By CHRIS FIELDS
Think you’re doing ‘nothing’? Think again!
Since the fall of man, humanity has been concerned with externalities, and understandably so, because everything that takes place internally eventually manifests itself externally. When Adam and Eve were confronted by God after their disobedience, they hid their externalities and instead of being ashamed of their disobedience, they were ashamed of their nakedness. They were ashamed of the result of the sin but not the sin itself.
According to Jesus, sin takes place internally before disobedience to God can ever occur externally, so that makes it virtually impossible for anything physical to occur without an internal occurrence first. That’s how we work, inside out. Babies are conceived inside out. Thoughts are formed and decisions are made internally before any action takes place externally. Although the thought and action sometimes seem simultaneous, they aren’t. That is why the Bible admonishes us to renew our mind with the Word of God so we can be cognizant of right and wrong and have the necessary tools to keep in step with the Spirit.
You ever called a friend, family member or spouse and asked them what they were doing? More times than not, their response is, “Nothing.” I know a lot of times to get out of lengthy conversations with my wife, when she asked what I did on a particular day, I would respond with, “Nothing.”
Truth is, doing “nothing” is impossible. Even in the middle of us doing “nothing,” some type of action is occurring, whether it be a productive action or a consumptive action. So for believers, “Nothing is impossible to those who believe” takes on a whole new meaning. As believers, we are called to always take an informed productive stance, literally making it impossible for us to do “nothing.”
Taking action not only implicates our spiritual well-being, but our physical and mental well-being as well. We are spirit, soul and body. You can’t take one without the other, and when our physical well-being is in jeopardy, it affects our spiritual and mental well-being.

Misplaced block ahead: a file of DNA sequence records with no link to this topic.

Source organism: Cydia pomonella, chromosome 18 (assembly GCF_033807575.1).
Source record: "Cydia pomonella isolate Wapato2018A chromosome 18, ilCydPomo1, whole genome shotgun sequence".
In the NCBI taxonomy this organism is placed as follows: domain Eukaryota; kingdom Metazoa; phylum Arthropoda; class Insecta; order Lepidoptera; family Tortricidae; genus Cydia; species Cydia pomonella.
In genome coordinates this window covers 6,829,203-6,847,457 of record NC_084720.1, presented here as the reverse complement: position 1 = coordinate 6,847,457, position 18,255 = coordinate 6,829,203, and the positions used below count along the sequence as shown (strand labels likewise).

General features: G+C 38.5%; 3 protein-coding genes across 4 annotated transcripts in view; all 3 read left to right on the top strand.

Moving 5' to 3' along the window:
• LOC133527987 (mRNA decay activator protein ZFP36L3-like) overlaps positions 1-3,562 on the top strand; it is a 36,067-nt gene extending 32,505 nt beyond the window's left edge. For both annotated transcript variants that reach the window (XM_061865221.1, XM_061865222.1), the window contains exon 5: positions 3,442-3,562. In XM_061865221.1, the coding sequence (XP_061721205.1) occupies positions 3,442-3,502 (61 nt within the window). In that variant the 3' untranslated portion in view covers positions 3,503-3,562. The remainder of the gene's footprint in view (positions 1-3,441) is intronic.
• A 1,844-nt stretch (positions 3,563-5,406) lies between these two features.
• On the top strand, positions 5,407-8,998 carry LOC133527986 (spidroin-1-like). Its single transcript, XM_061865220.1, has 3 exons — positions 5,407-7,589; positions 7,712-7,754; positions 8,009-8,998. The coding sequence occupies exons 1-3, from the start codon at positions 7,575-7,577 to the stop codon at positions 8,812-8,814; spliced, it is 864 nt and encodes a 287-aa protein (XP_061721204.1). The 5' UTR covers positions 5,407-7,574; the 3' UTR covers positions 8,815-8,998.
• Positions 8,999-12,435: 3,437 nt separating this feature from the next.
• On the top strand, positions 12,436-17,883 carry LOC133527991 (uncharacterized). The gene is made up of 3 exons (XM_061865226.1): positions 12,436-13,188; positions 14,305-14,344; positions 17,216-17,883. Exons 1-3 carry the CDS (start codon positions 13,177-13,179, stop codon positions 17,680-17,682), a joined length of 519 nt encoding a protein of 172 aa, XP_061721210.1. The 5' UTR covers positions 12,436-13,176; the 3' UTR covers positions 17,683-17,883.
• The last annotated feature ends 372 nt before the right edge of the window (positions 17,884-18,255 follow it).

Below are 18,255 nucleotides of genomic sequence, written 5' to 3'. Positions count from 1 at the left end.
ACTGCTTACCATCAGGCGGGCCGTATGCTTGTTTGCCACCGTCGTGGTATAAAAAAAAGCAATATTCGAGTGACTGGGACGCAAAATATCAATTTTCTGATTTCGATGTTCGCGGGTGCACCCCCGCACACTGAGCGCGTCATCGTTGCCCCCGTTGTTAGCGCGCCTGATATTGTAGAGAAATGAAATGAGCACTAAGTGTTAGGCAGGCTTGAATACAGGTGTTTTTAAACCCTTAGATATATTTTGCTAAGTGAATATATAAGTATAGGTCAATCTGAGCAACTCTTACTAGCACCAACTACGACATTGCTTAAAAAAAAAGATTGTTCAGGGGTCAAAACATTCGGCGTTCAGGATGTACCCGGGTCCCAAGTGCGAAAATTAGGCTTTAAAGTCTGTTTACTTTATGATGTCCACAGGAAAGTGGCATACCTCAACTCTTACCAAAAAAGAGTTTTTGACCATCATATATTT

When we take a consumptive action or an uninformed productive action related to our physical health, we don’t understand the deterioration that takes place internally until it manifests externally. Diseases that come against our bodies, particularly those that cause COVID-19 to take a deadly course, are internally damaging before any outward manifestation occurs. Heart disease, hypertension, Type 2 diabetes, and obesity are the main antagonists that lead to a worsened or deadly course of COVID-19.
Before COVID-19, people were able to live long lives after being diagnosed with these other diseases by being medicated but having no understanding of the internal deterioration that had taken place. But it’s not the disease itself that causes the deterioration — it’s the consumptive action. It’s the years of inactivity coupled with improper nutrition that leads to insulin resistance, which in turn leads to the development of one if not all of these metabolic diseases, which then manifests externally in how we act (physical slowness) and look (weight gain). Insulin resistance is a result of consuming more energy than we produce.
The reason COVID-19 is so deadly is because, when introduced to an already compromised immune system, it could potentially bypass deterioration and shut down the body altogether. With so many people in the United States having a metabolic disease diagnosis, COVID-19 places us in a state of emergency — but during this pandemic, I still can’t help but see the grace of God at work, given how humanity is still unaware of their disobedience and hiding their nakedness. We still don’t see our consumptive approach to our bodies as disobedience to God our Creator. We must change our perspective to what God sees. As goes the body, so go the soul and spirit.
Chris Fields is the founder and executive director of H.E.A.L. Mississippi and a graduate in kinesiology with advance studies in nutrition. He serves as a clinical exercise physiologist/CPT and is credentialed in Exercise Is Medicine through American College of Sports Medicine.